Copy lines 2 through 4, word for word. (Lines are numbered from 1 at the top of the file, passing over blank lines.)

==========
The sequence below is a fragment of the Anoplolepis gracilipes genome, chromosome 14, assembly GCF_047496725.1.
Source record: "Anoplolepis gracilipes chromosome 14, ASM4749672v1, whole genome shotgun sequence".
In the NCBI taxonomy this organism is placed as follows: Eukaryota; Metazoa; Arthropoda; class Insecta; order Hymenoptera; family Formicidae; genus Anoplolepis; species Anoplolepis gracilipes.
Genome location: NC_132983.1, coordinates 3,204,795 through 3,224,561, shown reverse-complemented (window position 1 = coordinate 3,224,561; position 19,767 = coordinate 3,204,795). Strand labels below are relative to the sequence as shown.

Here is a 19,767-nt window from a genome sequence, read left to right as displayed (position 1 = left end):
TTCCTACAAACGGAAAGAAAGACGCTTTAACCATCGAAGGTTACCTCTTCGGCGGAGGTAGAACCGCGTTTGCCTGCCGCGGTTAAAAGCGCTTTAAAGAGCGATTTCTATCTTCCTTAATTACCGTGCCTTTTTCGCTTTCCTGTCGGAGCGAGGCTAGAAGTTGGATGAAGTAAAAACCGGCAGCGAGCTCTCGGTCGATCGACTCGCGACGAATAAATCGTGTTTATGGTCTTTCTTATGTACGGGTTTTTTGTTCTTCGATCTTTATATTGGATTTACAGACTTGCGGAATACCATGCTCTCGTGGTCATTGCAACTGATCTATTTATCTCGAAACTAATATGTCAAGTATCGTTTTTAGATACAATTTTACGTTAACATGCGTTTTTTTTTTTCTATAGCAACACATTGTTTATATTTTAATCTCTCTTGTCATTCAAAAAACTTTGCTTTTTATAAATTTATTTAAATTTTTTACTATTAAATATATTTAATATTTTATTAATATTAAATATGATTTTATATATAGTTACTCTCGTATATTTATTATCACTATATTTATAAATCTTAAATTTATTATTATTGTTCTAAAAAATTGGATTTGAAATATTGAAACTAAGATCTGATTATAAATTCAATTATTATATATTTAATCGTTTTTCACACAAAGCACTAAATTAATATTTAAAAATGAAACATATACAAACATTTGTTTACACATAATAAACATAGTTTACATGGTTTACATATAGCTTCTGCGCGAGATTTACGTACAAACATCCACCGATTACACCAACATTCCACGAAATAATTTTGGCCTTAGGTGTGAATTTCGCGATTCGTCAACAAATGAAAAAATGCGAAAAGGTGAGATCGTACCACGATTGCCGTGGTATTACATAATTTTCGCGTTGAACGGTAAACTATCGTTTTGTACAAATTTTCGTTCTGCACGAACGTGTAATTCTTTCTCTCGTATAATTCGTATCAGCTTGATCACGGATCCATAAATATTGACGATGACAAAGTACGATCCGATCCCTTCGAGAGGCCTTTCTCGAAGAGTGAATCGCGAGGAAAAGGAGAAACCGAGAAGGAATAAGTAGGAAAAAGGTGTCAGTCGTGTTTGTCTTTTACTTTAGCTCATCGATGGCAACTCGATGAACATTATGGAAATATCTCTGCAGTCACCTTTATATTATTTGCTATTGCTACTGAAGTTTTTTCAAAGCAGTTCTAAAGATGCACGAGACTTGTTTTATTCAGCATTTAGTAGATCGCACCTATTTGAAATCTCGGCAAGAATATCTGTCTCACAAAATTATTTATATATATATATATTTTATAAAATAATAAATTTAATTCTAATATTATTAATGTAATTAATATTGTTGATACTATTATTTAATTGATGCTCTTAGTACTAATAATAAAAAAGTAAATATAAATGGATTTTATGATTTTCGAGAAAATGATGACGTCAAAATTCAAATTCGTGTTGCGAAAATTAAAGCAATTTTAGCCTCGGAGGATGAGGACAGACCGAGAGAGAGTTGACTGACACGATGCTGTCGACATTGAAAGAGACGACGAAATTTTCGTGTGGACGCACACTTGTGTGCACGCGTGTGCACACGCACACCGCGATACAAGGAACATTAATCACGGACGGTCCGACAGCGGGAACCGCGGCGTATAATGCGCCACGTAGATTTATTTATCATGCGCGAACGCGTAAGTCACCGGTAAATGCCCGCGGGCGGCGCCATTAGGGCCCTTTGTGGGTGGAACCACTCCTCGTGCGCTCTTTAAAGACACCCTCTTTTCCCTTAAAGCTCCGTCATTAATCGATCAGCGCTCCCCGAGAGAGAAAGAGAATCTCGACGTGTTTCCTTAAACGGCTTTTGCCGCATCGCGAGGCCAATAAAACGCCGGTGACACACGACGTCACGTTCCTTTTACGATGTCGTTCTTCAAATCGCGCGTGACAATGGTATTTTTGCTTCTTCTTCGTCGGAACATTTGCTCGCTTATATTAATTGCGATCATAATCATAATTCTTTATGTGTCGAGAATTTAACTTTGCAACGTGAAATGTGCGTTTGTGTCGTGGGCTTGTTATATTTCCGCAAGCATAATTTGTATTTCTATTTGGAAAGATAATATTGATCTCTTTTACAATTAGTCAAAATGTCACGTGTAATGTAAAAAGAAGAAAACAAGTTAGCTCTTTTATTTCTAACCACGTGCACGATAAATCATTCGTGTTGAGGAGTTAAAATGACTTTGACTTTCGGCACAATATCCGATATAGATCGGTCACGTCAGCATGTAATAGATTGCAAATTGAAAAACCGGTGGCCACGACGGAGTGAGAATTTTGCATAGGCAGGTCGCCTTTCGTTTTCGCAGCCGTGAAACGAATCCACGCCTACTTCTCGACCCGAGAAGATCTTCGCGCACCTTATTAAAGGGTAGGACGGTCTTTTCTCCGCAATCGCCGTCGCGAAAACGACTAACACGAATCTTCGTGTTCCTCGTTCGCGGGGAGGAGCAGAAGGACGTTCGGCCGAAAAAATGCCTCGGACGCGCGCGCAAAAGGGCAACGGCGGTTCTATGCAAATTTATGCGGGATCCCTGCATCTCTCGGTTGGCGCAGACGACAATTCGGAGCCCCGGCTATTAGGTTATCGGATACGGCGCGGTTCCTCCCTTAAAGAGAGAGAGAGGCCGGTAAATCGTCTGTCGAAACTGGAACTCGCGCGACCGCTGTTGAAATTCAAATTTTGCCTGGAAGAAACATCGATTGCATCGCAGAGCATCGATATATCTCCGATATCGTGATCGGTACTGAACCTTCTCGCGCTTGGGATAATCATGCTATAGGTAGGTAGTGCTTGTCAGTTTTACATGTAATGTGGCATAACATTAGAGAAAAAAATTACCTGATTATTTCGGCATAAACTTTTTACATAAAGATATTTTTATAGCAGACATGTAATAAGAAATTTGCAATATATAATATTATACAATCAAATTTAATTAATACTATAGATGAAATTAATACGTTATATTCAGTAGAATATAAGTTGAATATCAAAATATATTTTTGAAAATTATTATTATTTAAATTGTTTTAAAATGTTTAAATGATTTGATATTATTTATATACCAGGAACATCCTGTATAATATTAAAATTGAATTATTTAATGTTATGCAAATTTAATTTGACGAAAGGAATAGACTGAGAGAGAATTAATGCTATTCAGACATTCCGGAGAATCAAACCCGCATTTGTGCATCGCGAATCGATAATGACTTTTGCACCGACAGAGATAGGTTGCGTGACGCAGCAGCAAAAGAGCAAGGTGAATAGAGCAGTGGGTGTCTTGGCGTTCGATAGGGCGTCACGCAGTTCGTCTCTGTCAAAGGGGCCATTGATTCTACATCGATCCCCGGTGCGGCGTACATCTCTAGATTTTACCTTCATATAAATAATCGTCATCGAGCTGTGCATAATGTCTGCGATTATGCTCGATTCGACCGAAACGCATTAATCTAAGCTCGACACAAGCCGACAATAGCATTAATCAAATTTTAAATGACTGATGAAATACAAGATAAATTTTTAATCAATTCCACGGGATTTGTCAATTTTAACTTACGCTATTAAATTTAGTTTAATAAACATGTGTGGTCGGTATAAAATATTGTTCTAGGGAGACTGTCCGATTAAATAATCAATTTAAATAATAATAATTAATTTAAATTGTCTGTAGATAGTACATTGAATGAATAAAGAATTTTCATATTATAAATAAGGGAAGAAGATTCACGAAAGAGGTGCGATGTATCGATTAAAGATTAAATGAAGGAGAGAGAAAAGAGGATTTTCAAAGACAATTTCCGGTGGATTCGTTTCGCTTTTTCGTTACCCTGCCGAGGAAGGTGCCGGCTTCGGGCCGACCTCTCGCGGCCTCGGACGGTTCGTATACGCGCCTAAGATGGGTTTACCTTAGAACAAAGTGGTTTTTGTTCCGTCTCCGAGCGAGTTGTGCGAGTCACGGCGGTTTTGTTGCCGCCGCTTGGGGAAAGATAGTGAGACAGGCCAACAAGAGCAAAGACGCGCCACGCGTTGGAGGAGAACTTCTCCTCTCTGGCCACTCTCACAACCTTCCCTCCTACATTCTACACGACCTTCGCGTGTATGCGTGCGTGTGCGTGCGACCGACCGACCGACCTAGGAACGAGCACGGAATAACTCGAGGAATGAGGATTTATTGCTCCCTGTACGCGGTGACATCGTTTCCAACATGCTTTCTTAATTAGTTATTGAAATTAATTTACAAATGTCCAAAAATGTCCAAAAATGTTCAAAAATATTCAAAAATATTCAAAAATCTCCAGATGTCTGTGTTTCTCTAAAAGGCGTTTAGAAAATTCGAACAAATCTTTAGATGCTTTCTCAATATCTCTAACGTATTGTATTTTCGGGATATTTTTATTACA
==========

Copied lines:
Source record: "Anoplolepis gracilipes chromosome 14, ASM4749672v1, whole genome shotgun sequence".
In the NCBI taxonomy this organism is placed as follows: Eukaryota; Metazoa; Arthropoda; class Insecta; order Hymenoptera; family Formicidae; genus Anoplolepis; species Anoplolepis gracilipes.
Genome location: NC_132983.1, coordinates 3,204,795 through 3,224,561, shown reverse-complemented (window position 1 = coordinate 3,224,561; position 19,767 = coordinate 3,204,795). Strand labels below are relative to the sequence as shown.